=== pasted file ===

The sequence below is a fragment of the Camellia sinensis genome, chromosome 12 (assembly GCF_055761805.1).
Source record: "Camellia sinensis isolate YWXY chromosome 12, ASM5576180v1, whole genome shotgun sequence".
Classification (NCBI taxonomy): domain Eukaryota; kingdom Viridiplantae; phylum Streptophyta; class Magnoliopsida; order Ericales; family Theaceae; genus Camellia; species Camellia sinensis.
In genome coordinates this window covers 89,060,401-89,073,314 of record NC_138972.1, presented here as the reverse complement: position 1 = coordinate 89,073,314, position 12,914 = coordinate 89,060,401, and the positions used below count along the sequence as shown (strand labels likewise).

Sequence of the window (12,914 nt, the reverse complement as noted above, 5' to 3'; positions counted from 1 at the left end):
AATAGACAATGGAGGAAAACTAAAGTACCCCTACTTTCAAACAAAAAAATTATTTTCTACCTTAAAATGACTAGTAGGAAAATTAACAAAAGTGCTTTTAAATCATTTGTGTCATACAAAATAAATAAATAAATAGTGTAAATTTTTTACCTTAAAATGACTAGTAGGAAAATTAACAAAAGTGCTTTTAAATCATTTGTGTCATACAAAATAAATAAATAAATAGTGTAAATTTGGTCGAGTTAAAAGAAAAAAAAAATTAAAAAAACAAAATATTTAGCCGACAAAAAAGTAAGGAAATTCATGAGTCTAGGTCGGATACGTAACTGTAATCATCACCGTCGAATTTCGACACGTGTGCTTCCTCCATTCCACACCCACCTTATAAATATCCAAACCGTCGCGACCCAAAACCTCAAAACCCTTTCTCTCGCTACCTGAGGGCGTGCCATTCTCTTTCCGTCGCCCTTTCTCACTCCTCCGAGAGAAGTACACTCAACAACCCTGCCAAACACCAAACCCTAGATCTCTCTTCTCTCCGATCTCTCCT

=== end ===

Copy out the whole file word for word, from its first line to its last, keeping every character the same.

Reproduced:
The sequence below is a fragment of the Camellia sinensis genome, chromosome 12 (assembly GCF_055761805.1).
Source record: "Camellia sinensis isolate YWXY chromosome 12, ASM5576180v1, whole genome shotgun sequence".
Classification (NCBI taxonomy): domain Eukaryota; kingdom Viridiplantae; phylum Streptophyta; class Magnoliopsida; order Ericales; family Theaceae; genus Camellia; species Camellia sinensis.
In genome coordinates this window covers 89,060,401-89,073,314 of record NC_138972.1, presented here as the reverse complement: position 1 = coordinate 89,073,314, position 12,914 = coordinate 89,060,401, and the positions used below count along the sequence as shown (strand labels likewise).

Sequence of the window (12,914 nt, the reverse complement as noted above, 5' to 3'; positions counted from 1 at the left end):
AATAGACAATGGAGGAAAACTAAAGTACCCCTACTTTCAAACAAAAAAATTATTTTCTACCTTAAAATGACTAGTAGGAAAATTAACAAAAGTGCTTTTAAATCATTTGTGTCATACAAAATAAATAAATAAATAGTGTAAATTTTTTACCTTAAAATGACTAGTAGGAAAATTAACAAAAGTGCTTTTAAATCATTTGTGTCATACAAAATAAATAAATAAATAGTGTAAATTTGGTCGAGTTAAAAGAAAAAAAAAATTAAAAAAACAAAATATTTAGCCGACAAAAAAGTAAGGAAATTCATGAGTCTAGGTCGGATACGTAACTGTAATCATCACCGTCGAATTTCGACACGTGTGCTTCCTCCATTCCACACCCACCTTATAAATATCCAAACCGTCGCGACCCAAAACCTCAAAACCCTTTCTCTCGCTACCTGAGGGCGTGCCATTCTCTTTCCGTCGCCCTTTCTCACTCCTCCGAGAGAAGTACACTCAACAACCCTGCCAAACACCAAACCCTAGATCTCTCTTCTCTCCGATCTCTCCT